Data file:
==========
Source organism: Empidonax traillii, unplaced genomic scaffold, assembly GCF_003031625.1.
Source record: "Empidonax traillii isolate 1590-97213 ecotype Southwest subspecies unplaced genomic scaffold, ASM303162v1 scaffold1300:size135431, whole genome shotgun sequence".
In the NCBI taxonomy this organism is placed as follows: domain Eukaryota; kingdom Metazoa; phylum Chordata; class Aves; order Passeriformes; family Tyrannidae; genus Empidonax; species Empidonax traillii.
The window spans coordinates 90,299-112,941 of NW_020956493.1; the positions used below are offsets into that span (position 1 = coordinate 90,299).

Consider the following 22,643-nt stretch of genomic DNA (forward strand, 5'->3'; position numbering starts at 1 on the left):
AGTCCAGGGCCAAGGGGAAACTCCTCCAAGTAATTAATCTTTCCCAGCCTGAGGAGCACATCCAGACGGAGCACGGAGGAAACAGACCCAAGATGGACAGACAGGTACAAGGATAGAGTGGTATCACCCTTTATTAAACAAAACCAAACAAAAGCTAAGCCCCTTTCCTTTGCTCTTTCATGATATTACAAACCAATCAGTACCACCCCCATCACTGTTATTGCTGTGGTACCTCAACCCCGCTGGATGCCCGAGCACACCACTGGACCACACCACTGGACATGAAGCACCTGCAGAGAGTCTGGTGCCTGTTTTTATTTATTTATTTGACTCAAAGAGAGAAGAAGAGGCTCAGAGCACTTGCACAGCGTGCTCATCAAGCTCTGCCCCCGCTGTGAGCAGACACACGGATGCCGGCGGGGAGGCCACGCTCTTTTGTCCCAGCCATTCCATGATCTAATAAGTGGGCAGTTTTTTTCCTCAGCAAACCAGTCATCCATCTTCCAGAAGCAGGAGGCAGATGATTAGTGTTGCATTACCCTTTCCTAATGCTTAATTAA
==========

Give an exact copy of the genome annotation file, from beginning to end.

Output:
Source organism: Empidonax traillii, unplaced genomic scaffold, assembly GCF_003031625.1.
Source record: "Empidonax traillii isolate 1590-97213 ecotype Southwest subspecies unplaced genomic scaffold, ASM303162v1 scaffold1300:size135431, whole genome shotgun sequence".
In the NCBI taxonomy this organism is placed as follows: domain Eukaryota; kingdom Metazoa; phylum Chordata; class Aves; order Passeriformes; family Tyrannidae; genus Empidonax; species Empidonax traillii.
The window spans coordinates 90,299-112,941 of NW_020956493.1; the positions used below are offsets into that span (position 1 = coordinate 90,299).

Consider the following 22,643-nt stretch of genomic DNA (forward strand, 5'->3'; position numbering starts at 1 on the left):
AGTCCAGGGCCAAGGGGAAACTCCTCCAAGTAATTAATCTTTCCCAGCCTGAGGAGCACATCCAGACGGAGCACGGAGGAAACAGACCCAAGATGGACAGACAGGTACAAGGATAGAGTGGTATCACCCTTTATTAAACAAAACCAAACAAAAGCTAAGCCCCTTTCCTTTGCTCTTTCATGATATTACAAACCAATCAGTACCACCCCCATCACTGTTATTGCTGTGGTACCTCAACCCCGCTGGATGCCCGAGCACACCACTGGACCACACCACTGGACATGAAGCACCTGCAGAGAGTCTGGTGCCTGTTTTTATTTATTTATTTGACTCAAAGAGAGAAGAAGAGGCTCAGAGCACTTGCACAGCGTGCTCATCAAGCTCTGCCCCCGCTGTGAGCAGACACACGGATGCCGGCGGGGAGGCCACGCTCTTTTGTCCCAGCCATTCCATGATCTAATAAGTGGGCAGTTTTTTTCCTCAGCAAACCAGTCATCCATCTTCCAGAAGCAGGAGGCAGATGATTAGTGTTGCATTACCCTTTCCTAATGCTTAATTAA